Steps you can take for better myopia (nearsightedness) management

Steps you can take for better myopia (nearsightedness) management

When a parent learns their child has been diagnosed with myopia, it can prompt some questions. What’s important to remember is that for every child who receives a myopia diagnosis, there’s a pathway to successful myopia management. For parents with myopia, this may include a different treatment approach than the one they were given as children. The important thing is to get started with treatment. To help parents visualize where they are in the journey and what’s ahead, here’s a summary of what they can expect.

Increase your and your child’s awareness of nearsightedness

Since myopia can have a genetic component, parents who have experienced myopia themselves may wonder if their young children are seeing well. Of course, most parents may not realize their child is experiencing changes in their vision.

For those who aren’t familiar with myopia, gaining awareness can arm them with knowledge and, in turn, help them support their child. Myopia requires timely intervention to provide immediate vision correction and minimize the risk of long-term eye health complications later in life associated with myopia progression.

Early detection and intervention are key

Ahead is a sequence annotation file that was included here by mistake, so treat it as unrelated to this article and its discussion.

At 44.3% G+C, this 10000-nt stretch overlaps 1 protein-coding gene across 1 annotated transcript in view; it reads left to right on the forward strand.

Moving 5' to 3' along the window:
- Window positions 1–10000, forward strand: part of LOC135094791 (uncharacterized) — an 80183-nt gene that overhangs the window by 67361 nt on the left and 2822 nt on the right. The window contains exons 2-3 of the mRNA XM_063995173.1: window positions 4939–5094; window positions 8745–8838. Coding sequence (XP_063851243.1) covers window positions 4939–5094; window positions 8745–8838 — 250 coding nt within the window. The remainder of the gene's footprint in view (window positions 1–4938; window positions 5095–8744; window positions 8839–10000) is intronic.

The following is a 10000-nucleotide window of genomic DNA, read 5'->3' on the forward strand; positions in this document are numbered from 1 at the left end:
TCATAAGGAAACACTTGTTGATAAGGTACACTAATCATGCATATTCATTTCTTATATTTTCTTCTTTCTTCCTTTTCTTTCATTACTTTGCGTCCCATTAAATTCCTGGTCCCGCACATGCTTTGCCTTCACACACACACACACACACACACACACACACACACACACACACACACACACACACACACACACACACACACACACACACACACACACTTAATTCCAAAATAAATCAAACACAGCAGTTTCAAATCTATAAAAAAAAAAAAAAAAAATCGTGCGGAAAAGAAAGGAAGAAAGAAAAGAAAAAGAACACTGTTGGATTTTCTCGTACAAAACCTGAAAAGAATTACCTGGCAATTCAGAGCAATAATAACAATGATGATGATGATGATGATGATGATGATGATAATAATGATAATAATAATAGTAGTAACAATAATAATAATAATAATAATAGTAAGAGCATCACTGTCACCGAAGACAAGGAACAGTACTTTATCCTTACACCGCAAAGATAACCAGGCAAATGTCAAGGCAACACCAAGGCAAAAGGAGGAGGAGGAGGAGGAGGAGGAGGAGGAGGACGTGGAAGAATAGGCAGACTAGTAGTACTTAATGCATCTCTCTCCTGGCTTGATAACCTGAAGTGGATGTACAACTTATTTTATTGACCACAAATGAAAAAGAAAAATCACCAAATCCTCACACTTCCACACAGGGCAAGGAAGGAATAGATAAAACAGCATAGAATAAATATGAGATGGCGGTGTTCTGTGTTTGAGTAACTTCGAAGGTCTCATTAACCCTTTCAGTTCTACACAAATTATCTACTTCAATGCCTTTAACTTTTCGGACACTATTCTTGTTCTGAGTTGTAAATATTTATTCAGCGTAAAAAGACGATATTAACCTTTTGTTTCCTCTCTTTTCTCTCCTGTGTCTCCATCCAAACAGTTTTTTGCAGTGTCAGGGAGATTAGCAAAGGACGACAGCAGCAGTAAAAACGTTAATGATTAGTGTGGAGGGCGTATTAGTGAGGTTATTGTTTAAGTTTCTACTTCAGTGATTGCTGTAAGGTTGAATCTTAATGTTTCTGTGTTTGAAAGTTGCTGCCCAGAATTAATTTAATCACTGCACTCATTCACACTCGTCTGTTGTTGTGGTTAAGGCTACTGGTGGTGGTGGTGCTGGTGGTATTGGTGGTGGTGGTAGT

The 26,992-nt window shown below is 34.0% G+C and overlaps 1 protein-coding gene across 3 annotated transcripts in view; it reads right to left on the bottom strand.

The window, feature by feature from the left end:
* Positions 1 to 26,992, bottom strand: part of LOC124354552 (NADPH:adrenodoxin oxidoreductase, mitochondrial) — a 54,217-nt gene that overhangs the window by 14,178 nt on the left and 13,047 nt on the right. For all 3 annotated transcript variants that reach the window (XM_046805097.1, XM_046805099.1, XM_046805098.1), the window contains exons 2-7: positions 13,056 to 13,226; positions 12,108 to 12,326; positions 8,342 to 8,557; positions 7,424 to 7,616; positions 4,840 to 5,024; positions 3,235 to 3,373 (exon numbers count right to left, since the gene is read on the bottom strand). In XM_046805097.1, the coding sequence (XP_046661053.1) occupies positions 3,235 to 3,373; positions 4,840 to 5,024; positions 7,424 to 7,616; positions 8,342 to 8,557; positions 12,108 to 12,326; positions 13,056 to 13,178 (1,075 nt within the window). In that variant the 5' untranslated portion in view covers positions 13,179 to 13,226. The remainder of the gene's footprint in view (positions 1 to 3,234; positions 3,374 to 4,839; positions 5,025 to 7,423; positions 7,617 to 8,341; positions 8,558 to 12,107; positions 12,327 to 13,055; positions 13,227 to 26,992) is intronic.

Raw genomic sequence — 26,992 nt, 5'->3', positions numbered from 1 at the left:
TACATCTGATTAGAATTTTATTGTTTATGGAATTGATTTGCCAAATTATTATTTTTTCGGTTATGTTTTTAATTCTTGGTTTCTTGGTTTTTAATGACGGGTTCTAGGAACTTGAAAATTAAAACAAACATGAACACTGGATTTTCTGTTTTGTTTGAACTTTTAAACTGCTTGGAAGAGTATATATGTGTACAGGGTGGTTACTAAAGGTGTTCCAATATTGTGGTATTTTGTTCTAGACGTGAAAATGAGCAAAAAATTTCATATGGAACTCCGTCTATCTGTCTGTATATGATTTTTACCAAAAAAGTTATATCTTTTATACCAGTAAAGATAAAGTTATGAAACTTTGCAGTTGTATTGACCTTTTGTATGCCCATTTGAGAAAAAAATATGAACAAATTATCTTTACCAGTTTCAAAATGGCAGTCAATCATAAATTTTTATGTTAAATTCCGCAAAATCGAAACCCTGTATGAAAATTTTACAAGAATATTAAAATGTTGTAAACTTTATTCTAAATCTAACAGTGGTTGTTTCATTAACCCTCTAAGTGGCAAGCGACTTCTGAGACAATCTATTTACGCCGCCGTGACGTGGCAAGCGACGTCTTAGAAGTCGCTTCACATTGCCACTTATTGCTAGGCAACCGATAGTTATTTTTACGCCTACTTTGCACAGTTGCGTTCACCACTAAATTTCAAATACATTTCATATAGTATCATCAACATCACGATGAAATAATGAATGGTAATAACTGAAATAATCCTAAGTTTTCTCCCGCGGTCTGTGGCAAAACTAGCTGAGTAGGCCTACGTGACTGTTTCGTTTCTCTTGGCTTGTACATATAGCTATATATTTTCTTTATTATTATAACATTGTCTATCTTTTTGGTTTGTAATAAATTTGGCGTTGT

Even attentive parents won’t always know when their child experiences blurry vision. Kids have a natural way of adapting to their circumstances, so they won’t often know or verbalize if far away objects are blurry. A noticeable change in the classroom, like not being able to read the writing on whiteboards, is a common indication a child may have myopia. There are conditions that people with myopia are at greater risk of developing if it goes untreated, so there is a sense of urgency to be seen by an eye care professional.

The best way to know if a child has changes in their vision is through a comprehensive eye exam with their eye doctor.

“Even if parents don’t get around to taking their children in for an infant eye exam between the ages of 6 and 12 months, the 3-year-old could be hit or miss, too, based on today’s awareness levels. But before entering kindergarten, that’s when we should assess the child’s entire visual system,” said Dr. Justin Kwan, OD, FAAO, CooperVision Senior Manager of Myopia Management. “The screening used at the pediatrician’s office only does one or two screening metrics, while a comprehensive eye exam evaluates nearly 20 different things that are important.”

Diagnosis and treatment of nearsightedness (myopia)

Parents who suspect their child might have nearsightedness or are concerned with eye problems in their children should contact their eye doctor to schedule a comprehensive eye exam, regardless of whether their child is due for their annual checkup. During the exam, the doctor will take a careful history, which may include asking about the parents’ vision and vision history. The doctor will also complete all the appropriate elements of the exam to arrive at a diagnosis. If the child needs myopia management treatment, those options will be shared at that time. Parents who don’t have an eye doctor for their child should consider one whose practice specializes in myopia management. CooperVision’s MiSight® 1 day doctor locator can help you find an eye doctor certified to prescribe MiSight® 1 day lenses, the first and only FDA-approved* soft contact lenses proven to slow the progression of myopia in children aged 8-12 at the initiation of treatment.1

Modify your child’s lifestyle to minimize worsening